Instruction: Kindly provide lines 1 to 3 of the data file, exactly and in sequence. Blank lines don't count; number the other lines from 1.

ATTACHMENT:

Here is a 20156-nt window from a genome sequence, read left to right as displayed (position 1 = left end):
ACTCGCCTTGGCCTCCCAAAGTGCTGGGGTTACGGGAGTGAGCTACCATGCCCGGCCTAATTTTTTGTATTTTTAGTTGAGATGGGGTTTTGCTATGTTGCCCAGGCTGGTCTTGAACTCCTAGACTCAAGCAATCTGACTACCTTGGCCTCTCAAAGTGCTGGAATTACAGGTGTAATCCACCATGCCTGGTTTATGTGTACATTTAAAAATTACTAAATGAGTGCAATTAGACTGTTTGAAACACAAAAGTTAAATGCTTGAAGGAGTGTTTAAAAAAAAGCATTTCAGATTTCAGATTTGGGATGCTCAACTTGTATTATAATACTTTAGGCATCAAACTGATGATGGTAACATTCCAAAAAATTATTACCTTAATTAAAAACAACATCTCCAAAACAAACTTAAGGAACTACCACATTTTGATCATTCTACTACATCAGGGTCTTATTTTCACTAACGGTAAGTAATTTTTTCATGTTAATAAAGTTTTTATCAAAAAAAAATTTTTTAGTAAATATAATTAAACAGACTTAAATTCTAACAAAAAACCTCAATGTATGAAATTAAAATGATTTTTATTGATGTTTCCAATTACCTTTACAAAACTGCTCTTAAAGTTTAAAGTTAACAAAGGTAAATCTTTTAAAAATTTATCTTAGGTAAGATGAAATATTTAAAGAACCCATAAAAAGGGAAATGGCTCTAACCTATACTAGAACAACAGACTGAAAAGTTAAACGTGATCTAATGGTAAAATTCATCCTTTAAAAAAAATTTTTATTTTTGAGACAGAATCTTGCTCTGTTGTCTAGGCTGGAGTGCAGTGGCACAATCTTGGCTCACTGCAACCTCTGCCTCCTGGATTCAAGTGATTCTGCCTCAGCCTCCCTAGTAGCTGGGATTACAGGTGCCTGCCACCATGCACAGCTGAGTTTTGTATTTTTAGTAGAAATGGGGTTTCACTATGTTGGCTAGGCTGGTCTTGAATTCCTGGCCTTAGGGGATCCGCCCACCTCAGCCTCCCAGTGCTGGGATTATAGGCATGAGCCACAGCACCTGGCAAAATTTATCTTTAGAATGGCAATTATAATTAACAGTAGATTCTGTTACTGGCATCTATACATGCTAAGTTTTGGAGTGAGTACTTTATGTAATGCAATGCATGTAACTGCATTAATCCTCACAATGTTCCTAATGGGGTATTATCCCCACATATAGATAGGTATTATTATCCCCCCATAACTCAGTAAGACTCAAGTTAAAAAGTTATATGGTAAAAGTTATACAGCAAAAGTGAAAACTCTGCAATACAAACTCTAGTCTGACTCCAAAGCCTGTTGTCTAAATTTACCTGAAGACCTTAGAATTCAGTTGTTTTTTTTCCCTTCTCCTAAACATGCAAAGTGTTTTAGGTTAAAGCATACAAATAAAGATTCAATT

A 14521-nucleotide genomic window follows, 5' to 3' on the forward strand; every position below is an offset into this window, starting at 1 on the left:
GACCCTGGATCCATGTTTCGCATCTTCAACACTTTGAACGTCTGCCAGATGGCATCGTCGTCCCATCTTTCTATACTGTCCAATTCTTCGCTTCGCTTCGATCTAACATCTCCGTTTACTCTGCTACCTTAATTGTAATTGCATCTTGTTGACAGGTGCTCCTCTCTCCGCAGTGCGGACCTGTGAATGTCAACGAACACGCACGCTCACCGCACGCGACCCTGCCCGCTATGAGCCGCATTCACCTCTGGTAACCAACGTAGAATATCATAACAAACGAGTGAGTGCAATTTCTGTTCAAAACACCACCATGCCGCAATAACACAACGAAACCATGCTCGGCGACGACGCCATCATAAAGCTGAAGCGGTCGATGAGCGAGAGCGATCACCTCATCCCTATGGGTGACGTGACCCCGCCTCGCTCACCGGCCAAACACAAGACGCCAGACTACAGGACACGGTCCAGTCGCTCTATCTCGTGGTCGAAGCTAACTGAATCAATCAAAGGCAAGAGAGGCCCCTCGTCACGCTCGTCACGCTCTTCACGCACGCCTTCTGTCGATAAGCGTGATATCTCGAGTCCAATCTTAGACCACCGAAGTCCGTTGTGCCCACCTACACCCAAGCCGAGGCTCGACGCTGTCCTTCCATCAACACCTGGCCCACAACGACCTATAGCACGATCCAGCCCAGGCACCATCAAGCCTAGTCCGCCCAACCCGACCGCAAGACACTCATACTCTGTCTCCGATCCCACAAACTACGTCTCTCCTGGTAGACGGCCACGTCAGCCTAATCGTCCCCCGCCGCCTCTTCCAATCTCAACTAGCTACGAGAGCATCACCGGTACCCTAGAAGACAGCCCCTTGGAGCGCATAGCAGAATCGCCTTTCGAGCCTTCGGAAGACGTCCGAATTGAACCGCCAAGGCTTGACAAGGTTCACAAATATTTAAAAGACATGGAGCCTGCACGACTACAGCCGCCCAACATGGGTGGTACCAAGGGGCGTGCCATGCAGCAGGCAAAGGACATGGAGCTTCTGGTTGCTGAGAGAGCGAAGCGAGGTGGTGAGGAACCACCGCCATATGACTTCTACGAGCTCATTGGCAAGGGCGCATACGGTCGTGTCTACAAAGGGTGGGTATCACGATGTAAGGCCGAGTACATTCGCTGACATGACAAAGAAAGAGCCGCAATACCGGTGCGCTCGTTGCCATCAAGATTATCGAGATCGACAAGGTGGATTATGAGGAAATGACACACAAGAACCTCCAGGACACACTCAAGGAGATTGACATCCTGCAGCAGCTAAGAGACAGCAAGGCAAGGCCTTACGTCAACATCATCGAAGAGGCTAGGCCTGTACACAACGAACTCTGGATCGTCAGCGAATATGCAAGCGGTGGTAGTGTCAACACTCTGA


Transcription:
Here is a 20156-nt window from a genome sequence, read left to right as displayed (position 1 = left end):
ACTCGCCTTGGCCTCCCAAAGTGCTGGGGTTACGGGAGTGAGCTACCATGCCCGGCCTAATTTTTTGTATTTTTAGTTGAGATGGGGTTTTGCTATGTTGCCCAGGCTGGTCTTGAACTCCTAGACTCAAGCAATCTGACTACCTTGGCCTCTCAAAGTGCTGGAATTACAGGTGTAATCCACCATGCCTGGTTTATGTGTACATTTAAAAATTACTAAATGAGTGCAATTAGACTGTTTGAAACACAAAAGTTAAATGCTTGAAGGAGTGTTTAAAAAAAAGCATTTCAGATTTCAGATTTGGGATGCTCAACTTGTATTATAATACTTTAGGCATCAAACTGATGATGGTAACATTCCAAAAAATTATTACCTTAATTAAAAACAACATCTCCAAAACAAACTTAAGGAACTACCACATTTTGATCATTCTACTACATCAGGGTCTTATTTTCACTAACGGTAAGTAATTTTTTCATGTTAATAAAGTTTTTATCAAAAAAAAATTTTTTAGTAAATATAATTAAACAGACTTAAATTCTAACAAAAAACCTCAATGTATGAAATTAAAATGATTTTTATTGATGTTTCCAATTACCTTTACAAAACTGCTCTTAAAGTTTAAAGTTAACAAAGGTAAATCTTTTAAAAATTTATCTTAGGTAAGATGAAATATTTAAAGAACCCATAAAAAGGGAAATGGCTCTAACCTATACTAGAACAACAGACTGAAAAGTTAAACGTGATCTAATGGTAAAATTCATCCTTTAAAAAAAATTTTTATTTTTGAGACAGAATCTTGCTCTGTTGTCTAGGCTGGAGTGCAGTGGCACAATCTTGGCTCACTGCAACCTCTGCCTCCTGGATTCAAGTGATTCTGCCTCAGCCTCCCTAGTAGCTGGGATTACAGGTGCCTGCCACCATGCACAGCTGAGTTTTGTATTTTTAGTAGAAATGGGGTTTCACTATGTTGGCTAGGCTGGTCTTGAATTCCTGGCCTTAGGGGATCCGCCCACCTCAGCCTCCCAGTGCTGGGATTATAGGCATGAGCCACAGCACCTGGCAAAATTTATCTTTAGAATGGCAATTATAATTAACAGTAGATTCTGTTACTGGCATCTATACATGCTAAGTTTTGGAGTGAGTACTTTATGTAATGCAATGCATGTAACTGCATTAATCCTCACAATGTTCCTAATGGGGTATTATCCCCACATATAGATAGGTATTATTATCCCCCCATAACTCAGTAAGACTCAAGTTAAAAAGTTATATGGTAAAAGTTATACAGCAAAAGTGAAAACTCTGCAATACAAACTCTAGTCTGACTCCAAAGCCTGTTGTCTAAATTTACCTGAAGACCTTAGAATTCAGTTGTTTTTTTTCCCTTCTCCTAAACATGCAAAGTGTTTTAGGTTAAAGCATACAAATAAAGATTCAATT

A 14521-nucleotide genomic window follows, 5' to 3' on the forward strand; every position below is an offset into this window, starting at 1 on the left: